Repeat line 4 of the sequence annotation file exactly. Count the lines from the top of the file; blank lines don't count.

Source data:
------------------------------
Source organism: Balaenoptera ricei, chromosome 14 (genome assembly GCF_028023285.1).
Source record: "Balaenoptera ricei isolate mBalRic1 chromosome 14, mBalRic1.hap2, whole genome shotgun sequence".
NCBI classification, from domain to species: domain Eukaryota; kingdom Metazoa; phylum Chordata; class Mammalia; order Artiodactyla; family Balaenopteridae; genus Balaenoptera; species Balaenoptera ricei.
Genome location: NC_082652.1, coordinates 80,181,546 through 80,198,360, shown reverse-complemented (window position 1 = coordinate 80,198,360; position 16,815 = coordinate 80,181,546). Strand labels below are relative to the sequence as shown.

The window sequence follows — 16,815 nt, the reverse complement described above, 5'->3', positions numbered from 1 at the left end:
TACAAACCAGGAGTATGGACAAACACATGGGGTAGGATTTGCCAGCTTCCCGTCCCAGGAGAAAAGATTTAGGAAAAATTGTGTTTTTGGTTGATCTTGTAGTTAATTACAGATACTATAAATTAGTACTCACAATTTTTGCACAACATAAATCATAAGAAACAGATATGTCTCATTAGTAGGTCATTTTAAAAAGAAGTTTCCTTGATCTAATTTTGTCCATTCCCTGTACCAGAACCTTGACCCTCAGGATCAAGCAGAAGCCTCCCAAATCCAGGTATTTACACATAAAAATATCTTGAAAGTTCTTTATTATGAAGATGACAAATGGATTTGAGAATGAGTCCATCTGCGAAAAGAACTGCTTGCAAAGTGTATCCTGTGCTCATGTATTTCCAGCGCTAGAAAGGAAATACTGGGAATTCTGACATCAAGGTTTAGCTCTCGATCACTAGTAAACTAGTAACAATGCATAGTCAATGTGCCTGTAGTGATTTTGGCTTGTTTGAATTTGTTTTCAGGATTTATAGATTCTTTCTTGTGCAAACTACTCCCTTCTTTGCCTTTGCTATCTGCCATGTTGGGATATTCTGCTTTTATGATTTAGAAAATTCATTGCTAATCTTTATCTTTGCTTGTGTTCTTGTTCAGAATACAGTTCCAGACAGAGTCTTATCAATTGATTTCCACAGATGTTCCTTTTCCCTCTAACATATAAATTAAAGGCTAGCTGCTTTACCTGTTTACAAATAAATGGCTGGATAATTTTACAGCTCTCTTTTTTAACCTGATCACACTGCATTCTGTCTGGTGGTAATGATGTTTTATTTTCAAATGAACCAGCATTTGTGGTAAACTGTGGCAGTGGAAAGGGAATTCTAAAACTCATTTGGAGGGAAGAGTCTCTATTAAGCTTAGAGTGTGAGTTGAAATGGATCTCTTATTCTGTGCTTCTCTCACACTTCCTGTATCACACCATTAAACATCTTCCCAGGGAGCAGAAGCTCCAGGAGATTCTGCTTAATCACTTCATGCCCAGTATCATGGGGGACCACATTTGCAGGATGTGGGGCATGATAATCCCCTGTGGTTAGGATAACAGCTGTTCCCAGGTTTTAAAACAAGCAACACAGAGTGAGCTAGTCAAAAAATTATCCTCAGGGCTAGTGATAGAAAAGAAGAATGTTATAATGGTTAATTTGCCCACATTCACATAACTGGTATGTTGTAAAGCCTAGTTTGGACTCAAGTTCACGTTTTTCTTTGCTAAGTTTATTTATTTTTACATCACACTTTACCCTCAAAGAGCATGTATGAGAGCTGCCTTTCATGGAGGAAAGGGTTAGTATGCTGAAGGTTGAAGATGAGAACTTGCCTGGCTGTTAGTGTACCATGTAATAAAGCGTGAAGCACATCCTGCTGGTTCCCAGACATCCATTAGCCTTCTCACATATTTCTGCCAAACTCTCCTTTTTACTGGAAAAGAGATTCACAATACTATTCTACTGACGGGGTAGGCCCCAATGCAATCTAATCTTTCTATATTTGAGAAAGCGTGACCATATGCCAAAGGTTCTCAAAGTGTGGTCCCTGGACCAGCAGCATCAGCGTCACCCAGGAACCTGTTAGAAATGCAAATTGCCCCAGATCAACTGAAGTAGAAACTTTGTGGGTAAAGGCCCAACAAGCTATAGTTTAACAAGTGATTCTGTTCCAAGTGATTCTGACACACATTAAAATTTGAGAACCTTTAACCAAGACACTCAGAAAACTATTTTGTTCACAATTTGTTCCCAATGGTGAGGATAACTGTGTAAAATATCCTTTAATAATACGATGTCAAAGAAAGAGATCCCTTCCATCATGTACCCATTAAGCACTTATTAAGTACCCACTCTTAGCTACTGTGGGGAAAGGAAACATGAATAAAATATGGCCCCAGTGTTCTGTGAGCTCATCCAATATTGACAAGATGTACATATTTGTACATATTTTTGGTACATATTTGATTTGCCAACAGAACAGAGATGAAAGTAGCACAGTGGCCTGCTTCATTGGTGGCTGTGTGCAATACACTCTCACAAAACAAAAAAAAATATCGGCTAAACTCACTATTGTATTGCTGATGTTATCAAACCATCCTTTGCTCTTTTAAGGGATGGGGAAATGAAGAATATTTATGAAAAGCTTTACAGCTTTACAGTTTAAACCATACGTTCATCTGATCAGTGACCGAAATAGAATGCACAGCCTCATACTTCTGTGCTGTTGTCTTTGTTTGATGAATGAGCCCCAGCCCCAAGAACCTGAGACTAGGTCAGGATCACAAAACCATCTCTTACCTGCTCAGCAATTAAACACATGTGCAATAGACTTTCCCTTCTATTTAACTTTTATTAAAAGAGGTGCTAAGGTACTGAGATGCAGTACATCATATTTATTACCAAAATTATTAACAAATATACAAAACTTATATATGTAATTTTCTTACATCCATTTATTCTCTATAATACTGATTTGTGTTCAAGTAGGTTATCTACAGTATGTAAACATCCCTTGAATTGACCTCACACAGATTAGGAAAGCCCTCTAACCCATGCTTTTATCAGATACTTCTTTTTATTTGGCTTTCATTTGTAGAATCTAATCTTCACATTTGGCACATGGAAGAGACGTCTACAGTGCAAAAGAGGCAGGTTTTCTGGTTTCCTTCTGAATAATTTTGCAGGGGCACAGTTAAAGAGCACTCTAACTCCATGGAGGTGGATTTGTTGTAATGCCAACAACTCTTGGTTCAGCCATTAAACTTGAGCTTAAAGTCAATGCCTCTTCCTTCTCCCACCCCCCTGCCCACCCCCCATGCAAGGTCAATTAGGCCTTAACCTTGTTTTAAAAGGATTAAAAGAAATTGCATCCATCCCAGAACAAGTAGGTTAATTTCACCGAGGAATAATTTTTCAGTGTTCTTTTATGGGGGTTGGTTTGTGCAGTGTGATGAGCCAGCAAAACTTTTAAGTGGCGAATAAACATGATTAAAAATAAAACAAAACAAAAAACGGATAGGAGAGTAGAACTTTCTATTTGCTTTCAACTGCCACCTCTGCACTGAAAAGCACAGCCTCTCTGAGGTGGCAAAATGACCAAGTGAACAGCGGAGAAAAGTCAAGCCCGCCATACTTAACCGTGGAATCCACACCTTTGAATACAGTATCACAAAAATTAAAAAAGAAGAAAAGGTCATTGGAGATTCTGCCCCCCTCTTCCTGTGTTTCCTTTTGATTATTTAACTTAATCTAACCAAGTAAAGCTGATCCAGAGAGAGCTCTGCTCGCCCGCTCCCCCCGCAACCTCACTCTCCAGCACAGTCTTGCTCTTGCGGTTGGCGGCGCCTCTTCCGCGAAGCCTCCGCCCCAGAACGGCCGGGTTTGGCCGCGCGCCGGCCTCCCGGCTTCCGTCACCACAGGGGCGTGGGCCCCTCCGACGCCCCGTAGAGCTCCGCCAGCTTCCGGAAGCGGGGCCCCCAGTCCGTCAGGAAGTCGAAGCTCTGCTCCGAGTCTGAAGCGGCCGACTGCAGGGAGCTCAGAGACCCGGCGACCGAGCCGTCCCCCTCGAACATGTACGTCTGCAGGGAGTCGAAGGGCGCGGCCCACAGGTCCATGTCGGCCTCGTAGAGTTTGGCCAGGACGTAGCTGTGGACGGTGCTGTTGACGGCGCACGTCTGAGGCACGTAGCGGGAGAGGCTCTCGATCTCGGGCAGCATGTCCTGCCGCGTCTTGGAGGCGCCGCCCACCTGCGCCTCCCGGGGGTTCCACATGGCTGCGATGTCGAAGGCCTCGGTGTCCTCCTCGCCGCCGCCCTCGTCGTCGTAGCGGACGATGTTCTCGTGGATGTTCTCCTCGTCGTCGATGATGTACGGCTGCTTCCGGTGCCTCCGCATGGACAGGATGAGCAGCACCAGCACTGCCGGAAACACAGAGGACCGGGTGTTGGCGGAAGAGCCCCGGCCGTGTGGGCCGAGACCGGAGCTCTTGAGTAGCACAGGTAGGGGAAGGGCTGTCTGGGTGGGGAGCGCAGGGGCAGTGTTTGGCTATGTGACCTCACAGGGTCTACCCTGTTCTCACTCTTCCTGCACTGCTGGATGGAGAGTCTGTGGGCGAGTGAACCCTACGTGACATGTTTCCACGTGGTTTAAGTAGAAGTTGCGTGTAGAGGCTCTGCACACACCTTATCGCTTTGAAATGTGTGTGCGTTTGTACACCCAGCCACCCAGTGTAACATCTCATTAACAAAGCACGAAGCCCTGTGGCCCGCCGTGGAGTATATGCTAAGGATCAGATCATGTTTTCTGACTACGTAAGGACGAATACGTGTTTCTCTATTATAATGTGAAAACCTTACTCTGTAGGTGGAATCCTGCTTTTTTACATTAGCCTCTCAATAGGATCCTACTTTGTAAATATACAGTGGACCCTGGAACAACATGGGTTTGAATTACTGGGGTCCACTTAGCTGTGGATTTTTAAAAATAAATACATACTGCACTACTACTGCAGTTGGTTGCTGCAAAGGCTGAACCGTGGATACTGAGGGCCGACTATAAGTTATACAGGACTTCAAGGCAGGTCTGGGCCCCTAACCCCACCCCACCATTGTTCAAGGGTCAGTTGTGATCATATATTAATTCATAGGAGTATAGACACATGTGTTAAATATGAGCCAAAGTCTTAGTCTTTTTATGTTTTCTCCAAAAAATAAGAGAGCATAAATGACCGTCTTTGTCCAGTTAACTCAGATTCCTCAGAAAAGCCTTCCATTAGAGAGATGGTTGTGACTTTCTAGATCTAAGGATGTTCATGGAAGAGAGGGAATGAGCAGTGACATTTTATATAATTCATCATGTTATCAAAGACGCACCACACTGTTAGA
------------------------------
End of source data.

Genome location: NC_082652.1, coordinates 80,181,546 through 80,198,360, shown reverse-complemented (window position 1 = coordinate 80,198,360; position 16,815 = coordinate 80,181,546). Strand labels below are relative to the sequence as shown.